The function of the LHO is to conduct hearings solely to determine whether a change of ownership or new construction has occurred with regard to real property so as to cause a reassessment of said property.
New Construction is defined as addition to real property, whether land or improvements (including fixtures) since the last lien date; any alteration of land or improvements (including fixtures) since the last lien date that constitutes a major rehabilitation thereof or which converts the property to a different use.
This is the property identification number for Real Property - Land and Improvements Real Property. (Improvements Real Property refers to the structure on the land and does not mean that you have made improvements). All property that has land and a building will have a parcel number for the land and building.
Includes all property except real property
Property includes all matters and things – real, personal, and mixed – that are capable of private ownership.
Appraisal rules which apply to property that has sustained a decline in market value. For any lien date, if a property experiences a decline in value for any reason, so that its fair market value is less than its value on the property tax roll, the property is re-assessed downward to reflect its current market value.
If the property experiences a decline in value, but the market value is still greater than the adjusted base year value on the roll, the adjusted base year value will remain as the taxable value.
If the market value later goes up, the value on the tax roll should be adjusted upwards at the next lien date. However, the assessed value may not be increased above the adjusted base year value, which would have been applied if the decline in market had not occurred.
Since the approval by the voters of Proposition 13 in 1978, a property's Base Year value is the fair market value as of the 1975 lien date (provided the property has not changed ownership or underwent any new construction) or the date the property was last purchased, newly constructed or underwent a change of ownership after the 1975 lien date.
After establishing a new base year value, and until the next re-assessable event, the assessor can only increase the value by the rate of inflation indicated by the California Consumer Price Index (CCPI), not to exceed a maximum of two percent per year.
The possession of, claim to ownership of, or right to the possession of land; all mines, minerals, and quarries in the land; all standing timber whether or not belonging to the owner of the land, and all rights and privileges appertaining thereto; and improvements. In California property tax law, the term is synonymous with “real estate.”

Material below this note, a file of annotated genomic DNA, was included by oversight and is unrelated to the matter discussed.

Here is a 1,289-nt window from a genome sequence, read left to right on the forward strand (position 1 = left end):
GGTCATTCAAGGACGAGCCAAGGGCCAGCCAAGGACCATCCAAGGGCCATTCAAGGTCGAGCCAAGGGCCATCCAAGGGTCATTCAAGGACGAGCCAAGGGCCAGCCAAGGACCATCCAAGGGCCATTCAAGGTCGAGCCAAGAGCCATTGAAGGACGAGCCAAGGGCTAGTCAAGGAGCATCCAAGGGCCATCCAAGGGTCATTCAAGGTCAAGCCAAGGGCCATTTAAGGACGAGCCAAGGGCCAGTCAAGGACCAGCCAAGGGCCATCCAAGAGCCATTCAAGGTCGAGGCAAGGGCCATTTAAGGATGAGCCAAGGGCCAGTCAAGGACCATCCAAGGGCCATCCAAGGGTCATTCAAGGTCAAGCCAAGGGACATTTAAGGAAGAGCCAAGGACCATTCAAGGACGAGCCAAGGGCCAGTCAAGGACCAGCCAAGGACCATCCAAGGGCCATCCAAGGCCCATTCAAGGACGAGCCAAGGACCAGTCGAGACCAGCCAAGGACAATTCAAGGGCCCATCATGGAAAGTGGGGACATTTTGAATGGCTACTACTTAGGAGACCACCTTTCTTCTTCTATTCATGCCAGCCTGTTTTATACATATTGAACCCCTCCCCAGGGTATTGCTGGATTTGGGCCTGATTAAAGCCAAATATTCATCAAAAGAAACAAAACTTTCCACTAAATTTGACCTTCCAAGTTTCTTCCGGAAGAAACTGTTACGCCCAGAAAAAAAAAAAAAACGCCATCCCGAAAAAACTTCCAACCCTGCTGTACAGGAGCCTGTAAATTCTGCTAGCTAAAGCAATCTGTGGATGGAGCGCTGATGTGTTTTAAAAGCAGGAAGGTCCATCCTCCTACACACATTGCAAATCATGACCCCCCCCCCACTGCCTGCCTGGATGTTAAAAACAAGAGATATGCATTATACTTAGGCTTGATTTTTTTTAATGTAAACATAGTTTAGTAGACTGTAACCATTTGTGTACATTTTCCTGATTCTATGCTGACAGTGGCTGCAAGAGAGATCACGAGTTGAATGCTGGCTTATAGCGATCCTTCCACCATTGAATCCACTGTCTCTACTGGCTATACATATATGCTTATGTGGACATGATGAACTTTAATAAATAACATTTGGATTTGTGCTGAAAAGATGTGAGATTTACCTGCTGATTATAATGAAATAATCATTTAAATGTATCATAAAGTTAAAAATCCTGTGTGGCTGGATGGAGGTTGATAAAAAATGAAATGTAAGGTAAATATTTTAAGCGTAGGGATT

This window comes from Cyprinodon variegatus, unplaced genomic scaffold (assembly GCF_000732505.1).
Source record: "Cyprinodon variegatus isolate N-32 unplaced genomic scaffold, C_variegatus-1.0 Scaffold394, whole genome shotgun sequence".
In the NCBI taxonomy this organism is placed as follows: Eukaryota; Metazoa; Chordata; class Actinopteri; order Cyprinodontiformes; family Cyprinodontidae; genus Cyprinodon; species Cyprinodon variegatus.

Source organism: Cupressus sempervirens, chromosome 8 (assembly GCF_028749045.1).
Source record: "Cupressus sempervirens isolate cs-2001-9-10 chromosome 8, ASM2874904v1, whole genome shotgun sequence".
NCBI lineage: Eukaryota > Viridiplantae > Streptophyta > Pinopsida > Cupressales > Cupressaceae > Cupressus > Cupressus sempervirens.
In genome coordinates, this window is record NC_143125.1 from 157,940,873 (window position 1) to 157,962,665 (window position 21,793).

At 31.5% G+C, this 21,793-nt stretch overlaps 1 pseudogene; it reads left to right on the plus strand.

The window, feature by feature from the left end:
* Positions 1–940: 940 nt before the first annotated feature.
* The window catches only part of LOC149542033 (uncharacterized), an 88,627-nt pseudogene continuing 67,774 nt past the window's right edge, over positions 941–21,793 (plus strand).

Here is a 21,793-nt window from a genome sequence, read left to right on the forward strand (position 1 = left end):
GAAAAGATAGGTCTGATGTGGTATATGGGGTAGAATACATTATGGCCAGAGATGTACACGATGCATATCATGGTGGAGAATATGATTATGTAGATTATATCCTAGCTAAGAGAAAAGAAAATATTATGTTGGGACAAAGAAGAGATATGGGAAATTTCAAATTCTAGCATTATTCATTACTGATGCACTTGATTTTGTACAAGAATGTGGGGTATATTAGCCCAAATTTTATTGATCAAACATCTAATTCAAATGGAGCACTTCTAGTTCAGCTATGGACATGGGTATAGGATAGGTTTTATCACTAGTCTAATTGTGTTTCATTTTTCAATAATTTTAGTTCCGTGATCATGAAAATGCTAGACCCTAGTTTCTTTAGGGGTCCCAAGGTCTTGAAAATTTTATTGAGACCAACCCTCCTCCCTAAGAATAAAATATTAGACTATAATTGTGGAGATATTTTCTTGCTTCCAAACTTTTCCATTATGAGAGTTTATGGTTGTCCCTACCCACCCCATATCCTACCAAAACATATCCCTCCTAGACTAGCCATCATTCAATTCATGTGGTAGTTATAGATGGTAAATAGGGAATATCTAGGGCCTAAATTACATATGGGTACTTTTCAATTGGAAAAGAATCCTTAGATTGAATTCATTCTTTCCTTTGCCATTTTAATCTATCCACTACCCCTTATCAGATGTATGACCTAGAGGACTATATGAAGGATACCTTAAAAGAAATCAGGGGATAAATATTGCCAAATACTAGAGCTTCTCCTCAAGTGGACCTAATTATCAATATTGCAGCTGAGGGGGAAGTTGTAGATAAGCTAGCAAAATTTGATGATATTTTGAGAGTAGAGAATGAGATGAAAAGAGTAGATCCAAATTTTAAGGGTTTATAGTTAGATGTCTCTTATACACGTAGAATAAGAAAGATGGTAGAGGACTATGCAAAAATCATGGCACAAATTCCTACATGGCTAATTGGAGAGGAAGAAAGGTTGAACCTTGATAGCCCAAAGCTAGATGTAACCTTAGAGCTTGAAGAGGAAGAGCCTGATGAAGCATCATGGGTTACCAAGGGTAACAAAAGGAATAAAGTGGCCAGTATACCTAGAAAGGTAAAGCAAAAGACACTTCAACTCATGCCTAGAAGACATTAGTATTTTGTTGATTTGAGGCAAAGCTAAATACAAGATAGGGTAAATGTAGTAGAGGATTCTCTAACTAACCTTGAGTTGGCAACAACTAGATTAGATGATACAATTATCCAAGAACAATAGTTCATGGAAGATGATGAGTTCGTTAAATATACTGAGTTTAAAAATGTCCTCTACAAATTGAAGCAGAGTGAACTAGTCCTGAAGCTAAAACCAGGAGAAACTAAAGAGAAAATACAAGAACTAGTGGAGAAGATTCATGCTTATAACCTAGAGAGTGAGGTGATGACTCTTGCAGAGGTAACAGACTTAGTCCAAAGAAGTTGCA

An assessment of the fair market value of property as of the date a change of ownership occurs or new construction is completed. It establishes a new base year value for the property.
If the change of ownership or the new construction is completed on or after January 1 but on or before May 31, then the Supplemental Assessments would be issued for two tax years.
The tax bill that is prepared and mailed by the Tax Collector's Office. The tax bill is calculated based upon the assessed value as reported on the tax roll by the Assessor's Office.
The date used as the basis for determining the value of your property. For a Prop 8 (decline in value) appeal, the valuation date is the January 1 lien date. For change in ownership and new construction base value appeals, the valuation date is the date of the change in ownership or the date of the new construction as stated on the reassessment notice.
The function of the VHO is to conduct hearings solely to determine the value of real property, and make impartial decisions based on the evidence presented by the Assessor and the Applicant at the hearing.
The assessed value as it appears on the notice issued by the Assessor's Office and the value that the Tax Collector's Office uses in calculating the tax bill.
A signed waiver is required when the taxpayer and the Assessor are in agreement to extend the time for scheduling a hearing beyond the two-year limit from the date the application was originally filed. Section 1604 C (1) provides that the taxpayers and an appeals board may mutually agree to an extension of time for hearing and determination past the two-year limit.
For additional glossary of terms and more information, refer to the Assessment Appeals Manual